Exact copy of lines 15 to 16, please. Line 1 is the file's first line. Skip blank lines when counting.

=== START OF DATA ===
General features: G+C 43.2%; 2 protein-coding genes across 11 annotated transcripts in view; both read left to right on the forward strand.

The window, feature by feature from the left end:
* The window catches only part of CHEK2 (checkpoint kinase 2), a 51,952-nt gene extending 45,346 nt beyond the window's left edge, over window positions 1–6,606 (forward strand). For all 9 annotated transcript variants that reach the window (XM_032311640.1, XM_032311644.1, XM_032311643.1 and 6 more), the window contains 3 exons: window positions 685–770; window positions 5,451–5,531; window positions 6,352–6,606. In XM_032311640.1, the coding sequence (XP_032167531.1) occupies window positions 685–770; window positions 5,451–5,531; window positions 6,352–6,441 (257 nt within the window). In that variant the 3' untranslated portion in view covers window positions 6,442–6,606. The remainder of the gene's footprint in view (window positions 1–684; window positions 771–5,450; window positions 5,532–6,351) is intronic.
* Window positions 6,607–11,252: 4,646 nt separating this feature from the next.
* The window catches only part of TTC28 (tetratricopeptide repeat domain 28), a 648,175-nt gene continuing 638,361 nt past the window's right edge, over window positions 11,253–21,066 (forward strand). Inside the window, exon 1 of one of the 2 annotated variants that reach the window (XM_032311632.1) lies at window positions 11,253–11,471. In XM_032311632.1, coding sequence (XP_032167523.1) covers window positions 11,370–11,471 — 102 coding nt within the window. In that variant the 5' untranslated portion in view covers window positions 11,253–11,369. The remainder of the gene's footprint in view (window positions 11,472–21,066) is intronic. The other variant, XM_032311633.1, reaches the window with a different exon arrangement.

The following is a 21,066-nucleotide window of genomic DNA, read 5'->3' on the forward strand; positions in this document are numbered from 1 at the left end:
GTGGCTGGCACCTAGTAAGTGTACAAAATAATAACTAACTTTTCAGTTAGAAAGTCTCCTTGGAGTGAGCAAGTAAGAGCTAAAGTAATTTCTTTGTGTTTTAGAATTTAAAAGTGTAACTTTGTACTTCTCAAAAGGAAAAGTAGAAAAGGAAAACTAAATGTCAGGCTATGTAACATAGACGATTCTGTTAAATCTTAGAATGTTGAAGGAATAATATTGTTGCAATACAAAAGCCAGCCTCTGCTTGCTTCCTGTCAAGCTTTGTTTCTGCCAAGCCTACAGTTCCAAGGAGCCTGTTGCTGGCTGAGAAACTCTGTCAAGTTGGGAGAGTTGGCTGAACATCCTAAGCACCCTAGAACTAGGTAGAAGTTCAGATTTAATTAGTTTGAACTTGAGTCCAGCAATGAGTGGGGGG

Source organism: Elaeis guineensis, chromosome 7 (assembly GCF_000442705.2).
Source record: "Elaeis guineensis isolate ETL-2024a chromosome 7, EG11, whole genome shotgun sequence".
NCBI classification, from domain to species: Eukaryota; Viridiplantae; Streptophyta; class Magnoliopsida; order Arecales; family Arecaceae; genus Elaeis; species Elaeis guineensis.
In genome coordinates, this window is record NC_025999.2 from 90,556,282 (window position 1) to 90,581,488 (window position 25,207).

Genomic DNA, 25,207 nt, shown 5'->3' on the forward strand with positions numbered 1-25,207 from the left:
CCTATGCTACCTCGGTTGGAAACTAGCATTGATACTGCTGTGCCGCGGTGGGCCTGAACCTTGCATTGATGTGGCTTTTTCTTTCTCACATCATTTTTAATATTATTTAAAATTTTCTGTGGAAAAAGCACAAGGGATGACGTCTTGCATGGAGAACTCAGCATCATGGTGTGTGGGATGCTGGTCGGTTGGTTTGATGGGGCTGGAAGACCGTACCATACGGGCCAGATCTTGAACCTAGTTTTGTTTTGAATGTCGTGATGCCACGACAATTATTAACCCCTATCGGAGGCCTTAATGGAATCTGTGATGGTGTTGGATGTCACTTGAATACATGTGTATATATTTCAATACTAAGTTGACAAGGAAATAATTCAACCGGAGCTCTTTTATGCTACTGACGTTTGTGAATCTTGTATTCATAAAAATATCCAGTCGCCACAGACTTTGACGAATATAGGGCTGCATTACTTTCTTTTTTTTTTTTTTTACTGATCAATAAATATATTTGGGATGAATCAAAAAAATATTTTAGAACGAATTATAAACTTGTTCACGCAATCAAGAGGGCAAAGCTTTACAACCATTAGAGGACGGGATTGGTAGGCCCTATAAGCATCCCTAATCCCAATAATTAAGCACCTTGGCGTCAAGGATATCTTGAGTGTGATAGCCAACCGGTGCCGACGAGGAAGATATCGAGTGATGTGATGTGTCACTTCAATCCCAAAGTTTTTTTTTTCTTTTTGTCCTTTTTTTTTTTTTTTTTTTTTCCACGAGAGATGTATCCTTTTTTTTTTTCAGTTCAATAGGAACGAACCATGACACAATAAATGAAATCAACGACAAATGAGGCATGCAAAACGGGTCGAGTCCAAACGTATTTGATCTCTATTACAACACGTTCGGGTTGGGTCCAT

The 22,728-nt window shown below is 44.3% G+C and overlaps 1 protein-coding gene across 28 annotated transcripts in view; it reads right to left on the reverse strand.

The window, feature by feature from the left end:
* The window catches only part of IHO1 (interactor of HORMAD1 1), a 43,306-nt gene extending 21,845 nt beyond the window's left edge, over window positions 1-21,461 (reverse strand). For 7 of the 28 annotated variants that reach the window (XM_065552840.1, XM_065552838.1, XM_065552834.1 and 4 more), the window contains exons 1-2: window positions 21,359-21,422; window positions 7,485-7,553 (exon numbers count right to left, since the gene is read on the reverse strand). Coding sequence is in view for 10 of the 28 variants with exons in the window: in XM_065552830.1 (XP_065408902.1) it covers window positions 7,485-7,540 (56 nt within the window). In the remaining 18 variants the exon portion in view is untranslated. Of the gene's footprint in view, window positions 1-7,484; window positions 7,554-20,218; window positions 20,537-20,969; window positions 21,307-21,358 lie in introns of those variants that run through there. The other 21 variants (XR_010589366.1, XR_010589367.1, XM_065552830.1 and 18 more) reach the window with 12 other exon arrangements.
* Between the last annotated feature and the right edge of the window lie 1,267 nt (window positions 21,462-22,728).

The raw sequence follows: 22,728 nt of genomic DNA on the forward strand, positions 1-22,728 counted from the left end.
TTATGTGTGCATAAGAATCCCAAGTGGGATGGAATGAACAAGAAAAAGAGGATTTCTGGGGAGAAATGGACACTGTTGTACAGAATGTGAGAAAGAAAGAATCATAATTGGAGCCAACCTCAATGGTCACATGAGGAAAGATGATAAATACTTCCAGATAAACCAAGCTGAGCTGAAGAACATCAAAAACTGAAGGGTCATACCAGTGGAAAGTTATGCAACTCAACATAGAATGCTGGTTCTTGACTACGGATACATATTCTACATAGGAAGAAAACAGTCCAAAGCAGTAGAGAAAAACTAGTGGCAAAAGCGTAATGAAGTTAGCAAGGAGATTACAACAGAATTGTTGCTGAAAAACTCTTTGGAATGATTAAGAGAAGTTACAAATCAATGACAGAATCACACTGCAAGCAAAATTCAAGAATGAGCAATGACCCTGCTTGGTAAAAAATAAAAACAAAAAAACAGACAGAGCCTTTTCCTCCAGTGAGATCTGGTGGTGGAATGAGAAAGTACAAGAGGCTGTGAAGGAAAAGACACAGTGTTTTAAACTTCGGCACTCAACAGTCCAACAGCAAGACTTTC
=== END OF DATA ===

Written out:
The window, feature by feature from the left end:
* The window catches only part of IHO1 (interactor of HORMAD1 1), a 43,306-nt gene extending 21,845 nt beyond the window's left edge, over window positions 1-21,461 (reverse strand). For 7 of the 28 annotated variants that reach the window (XM_065552840.1, XM_065552838.1, XM_065552834.1 and 4 more), the window contains exons 1-2: window positions 21,359-21,422; window positions 7,485-7,553 (exon numbers count right to left, since the gene is read on the reverse strand). Coding sequence is in view for 10 of the 28 variants with exons in the window: in XM_065552830.1 (XP_065408902.1) it covers window positions 7,485-7,540 (56 nt within the window). In the remaining 18 variants the exon portion in view is untranslated. Of the gene's footprint in view, window positions 1-7,484; window positions 7,554-20,218; window positions 20,537-20,969; window positions 21,307-21,358 lie in introns of those variants that run through there. The other 21 variants (XR_010589366.1, XR_010589367.1, XM_065552830.1 and 18 more) reach the window with 12 other exon arrangements.